The Cost of Sin

Haftarah Reading: Balak (Micah 5:7-6:8)
Gospel Reading: Mark 12:28-34
Commentary by: Matthew Day

How much does one's sin cost? One bull? Ten bulls? A thousand of the best bulls available on this earth? One's firstborn son? This is the question that Micah asks of us in our Haftarah portion this week.

The question is phrased to make it sound absurd. In verses 6-7, Micah goes through a list of increasingly valuable sacrifices, finally ending in the most valuable thing he can think of: one's own firstborn son (which is clearly off limits in the Levitical system). The problem is that Judah was steeped in sin. Injustice, unkindness, and haughtiness filled the land. The people thought they could just continue offering sacrifices, just continue doing their religious duty to appease their God. But our God is not like other gods. He doesn't seek to be "appeased." He will accept nothing less than absolute total devotion (c.f. Deut. 10:12). As Micah goes through his list of ever more expensive sacrifices, the point is clear. Guilt can't be paid off.

What are we to make of Yeshua's sacrifice then? Was it not the ultimate price paid for sin? Was His life not a ransom to pay off our debt? Indeed, it was. Romans 6:23 uses the term "wages" for sin. 1 Cor. 6:20 tells us, "You were bought with a price." 1 Peter 1:18-19 uses the ransom metaphor, emphasizing the high price Yeshua paid to redeem us (even His own blood).

However, take a closer look and you'll notice that all of these passages have something else in common. The focus is not on paying off a penalty. It's not like someone paying your speeding ticket. No, you yourself are bought by God. Acceptance of His free gift means that He owns you. Furthermore, you're ransomed not just from hell or death but from sin itself. It's not a get out of jail free card; it's a total rehabilitation program. Bought by God, freed from sin, unto good works. You're in the service of the King.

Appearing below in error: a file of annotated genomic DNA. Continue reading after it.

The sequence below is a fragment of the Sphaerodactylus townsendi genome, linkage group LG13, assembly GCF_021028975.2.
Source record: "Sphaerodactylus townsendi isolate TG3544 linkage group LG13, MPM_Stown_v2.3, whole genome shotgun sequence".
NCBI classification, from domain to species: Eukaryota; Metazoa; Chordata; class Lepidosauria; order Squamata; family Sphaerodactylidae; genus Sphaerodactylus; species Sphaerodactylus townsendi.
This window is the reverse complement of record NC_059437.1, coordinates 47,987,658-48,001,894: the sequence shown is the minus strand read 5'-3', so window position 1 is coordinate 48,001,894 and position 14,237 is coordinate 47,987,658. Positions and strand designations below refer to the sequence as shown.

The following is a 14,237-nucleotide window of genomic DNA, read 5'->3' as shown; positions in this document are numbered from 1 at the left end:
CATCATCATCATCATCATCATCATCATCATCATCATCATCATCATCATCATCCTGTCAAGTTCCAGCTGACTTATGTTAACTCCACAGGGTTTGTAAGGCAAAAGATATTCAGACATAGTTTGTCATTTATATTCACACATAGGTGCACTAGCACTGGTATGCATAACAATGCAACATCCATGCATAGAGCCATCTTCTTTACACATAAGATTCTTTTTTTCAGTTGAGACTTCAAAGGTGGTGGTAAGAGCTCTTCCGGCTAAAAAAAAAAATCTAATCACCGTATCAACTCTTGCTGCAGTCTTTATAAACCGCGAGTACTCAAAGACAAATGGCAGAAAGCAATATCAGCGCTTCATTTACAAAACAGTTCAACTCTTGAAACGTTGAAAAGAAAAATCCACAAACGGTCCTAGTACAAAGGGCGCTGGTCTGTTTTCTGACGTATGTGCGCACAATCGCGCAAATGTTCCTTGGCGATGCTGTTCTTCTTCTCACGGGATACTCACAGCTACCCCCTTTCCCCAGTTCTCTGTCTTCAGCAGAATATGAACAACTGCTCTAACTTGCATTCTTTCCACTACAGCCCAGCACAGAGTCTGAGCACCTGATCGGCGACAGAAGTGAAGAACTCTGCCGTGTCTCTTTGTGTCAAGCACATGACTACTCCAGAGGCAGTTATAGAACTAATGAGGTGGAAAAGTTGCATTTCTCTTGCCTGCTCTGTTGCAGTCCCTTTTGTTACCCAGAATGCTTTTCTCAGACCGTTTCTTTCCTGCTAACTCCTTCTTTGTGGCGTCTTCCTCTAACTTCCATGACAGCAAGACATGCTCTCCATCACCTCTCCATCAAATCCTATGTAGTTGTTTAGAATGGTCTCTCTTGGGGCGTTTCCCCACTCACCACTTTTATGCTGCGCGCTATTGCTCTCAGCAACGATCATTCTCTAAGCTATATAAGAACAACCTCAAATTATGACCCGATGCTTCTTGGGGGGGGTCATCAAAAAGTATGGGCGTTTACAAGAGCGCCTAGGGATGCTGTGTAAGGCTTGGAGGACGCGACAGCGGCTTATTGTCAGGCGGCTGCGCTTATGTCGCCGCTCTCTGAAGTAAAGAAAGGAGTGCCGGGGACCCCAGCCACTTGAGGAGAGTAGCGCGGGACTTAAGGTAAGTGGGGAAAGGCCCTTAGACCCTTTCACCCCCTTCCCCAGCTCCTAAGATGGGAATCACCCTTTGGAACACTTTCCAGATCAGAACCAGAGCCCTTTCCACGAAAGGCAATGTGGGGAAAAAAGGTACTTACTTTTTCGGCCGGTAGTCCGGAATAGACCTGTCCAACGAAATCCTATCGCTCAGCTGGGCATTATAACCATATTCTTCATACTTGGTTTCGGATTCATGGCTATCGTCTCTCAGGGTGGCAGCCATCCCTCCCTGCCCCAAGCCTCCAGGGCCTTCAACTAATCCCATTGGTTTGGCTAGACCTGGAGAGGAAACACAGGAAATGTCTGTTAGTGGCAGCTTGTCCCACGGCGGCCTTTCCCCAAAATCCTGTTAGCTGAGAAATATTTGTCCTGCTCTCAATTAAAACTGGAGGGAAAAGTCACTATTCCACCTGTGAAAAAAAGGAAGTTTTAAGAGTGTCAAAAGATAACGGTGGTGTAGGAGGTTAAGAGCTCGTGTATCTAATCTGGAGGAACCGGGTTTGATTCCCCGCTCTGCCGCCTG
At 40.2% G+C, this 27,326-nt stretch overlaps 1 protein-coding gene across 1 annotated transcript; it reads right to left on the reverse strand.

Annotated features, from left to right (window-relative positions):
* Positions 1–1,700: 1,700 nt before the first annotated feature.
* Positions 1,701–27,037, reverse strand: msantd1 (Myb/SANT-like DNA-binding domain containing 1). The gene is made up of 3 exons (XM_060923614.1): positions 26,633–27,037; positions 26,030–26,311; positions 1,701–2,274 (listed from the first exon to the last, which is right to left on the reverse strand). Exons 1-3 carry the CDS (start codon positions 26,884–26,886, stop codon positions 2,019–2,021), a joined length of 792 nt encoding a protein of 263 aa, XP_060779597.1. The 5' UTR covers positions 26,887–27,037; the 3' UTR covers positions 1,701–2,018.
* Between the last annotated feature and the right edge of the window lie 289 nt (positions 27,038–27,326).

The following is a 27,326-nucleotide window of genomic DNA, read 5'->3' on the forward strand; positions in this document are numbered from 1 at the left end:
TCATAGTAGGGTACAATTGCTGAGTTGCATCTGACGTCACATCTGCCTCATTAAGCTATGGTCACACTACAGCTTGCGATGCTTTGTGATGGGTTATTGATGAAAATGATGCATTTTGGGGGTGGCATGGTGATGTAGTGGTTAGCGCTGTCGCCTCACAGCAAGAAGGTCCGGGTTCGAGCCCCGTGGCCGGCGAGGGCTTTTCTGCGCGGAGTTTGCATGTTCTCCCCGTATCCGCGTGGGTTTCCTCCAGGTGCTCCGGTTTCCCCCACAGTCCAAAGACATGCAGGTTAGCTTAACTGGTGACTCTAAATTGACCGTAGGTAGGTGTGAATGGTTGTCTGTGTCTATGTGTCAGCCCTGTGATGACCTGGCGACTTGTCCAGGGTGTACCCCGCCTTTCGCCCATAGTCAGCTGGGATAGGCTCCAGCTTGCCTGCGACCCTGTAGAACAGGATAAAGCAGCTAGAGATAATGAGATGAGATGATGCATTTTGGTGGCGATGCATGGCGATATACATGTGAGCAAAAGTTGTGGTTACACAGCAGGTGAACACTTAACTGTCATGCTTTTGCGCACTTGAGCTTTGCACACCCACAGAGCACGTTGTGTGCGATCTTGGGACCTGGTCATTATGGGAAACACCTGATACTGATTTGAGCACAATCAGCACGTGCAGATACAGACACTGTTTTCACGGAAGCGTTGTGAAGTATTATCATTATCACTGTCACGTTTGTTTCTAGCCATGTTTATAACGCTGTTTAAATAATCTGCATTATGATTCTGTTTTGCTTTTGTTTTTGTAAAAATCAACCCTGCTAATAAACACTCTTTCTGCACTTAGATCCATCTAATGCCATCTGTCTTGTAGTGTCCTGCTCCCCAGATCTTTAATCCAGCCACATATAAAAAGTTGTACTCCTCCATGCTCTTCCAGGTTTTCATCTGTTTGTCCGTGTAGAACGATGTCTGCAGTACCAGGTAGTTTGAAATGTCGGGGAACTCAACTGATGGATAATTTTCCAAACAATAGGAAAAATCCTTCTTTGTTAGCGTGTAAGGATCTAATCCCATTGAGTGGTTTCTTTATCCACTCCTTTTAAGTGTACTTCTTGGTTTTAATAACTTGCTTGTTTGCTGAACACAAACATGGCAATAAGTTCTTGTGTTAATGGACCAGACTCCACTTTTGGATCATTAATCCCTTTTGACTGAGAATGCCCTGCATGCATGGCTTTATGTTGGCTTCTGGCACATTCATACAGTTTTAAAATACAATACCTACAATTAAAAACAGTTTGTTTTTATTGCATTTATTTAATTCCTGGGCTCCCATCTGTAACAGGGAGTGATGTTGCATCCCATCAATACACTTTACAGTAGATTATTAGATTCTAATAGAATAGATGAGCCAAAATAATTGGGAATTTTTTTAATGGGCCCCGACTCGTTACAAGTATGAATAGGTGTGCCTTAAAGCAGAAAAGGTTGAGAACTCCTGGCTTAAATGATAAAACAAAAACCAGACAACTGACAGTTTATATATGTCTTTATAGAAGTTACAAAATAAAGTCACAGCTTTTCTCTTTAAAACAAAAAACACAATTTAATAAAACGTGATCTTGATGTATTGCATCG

When God introduces the idea of sacrifice in Leviticus, it was not as sin payment (though that comes later). It was as a method of drawing near to God. That's the whole idea—to draw near to our Father and King. The sacrifice was merely a tool. This was what Micah's audience failed to get. The sacrificial system was meant to be a method of worship. They were using it to pay off their wickedness.

We find a parallel to Micah's message in Mark 12:28-34. Yeshua and a Pharisee are in a conversation about the greatest commandments in which it is remarked that to love God and love one's neighbor is greater than all the burnt offerings. To love God and love one's neighbor will bring you near to God regardless of the status of the Temple. A sacrifice is useless if your heart is far from Him.

What Yeshua did on the cross is so much more than just a payment for sin, so much more than a simple sacrifice. He is the Temple, the bridge between heaven and earth, the intermediary between God and man. In Him, in His death and resurrection, we find our old man put to death. We are made new. New with a purpose. To love God and love man. To do justice, love mercy, and walk humbly with our King.

Guilt can't be paid off, but hearts can be made new. We need only look to the one in whose blood is a new and better way. This is where the sacrifice of appeasement stops and the offering of worship and total devotion begins.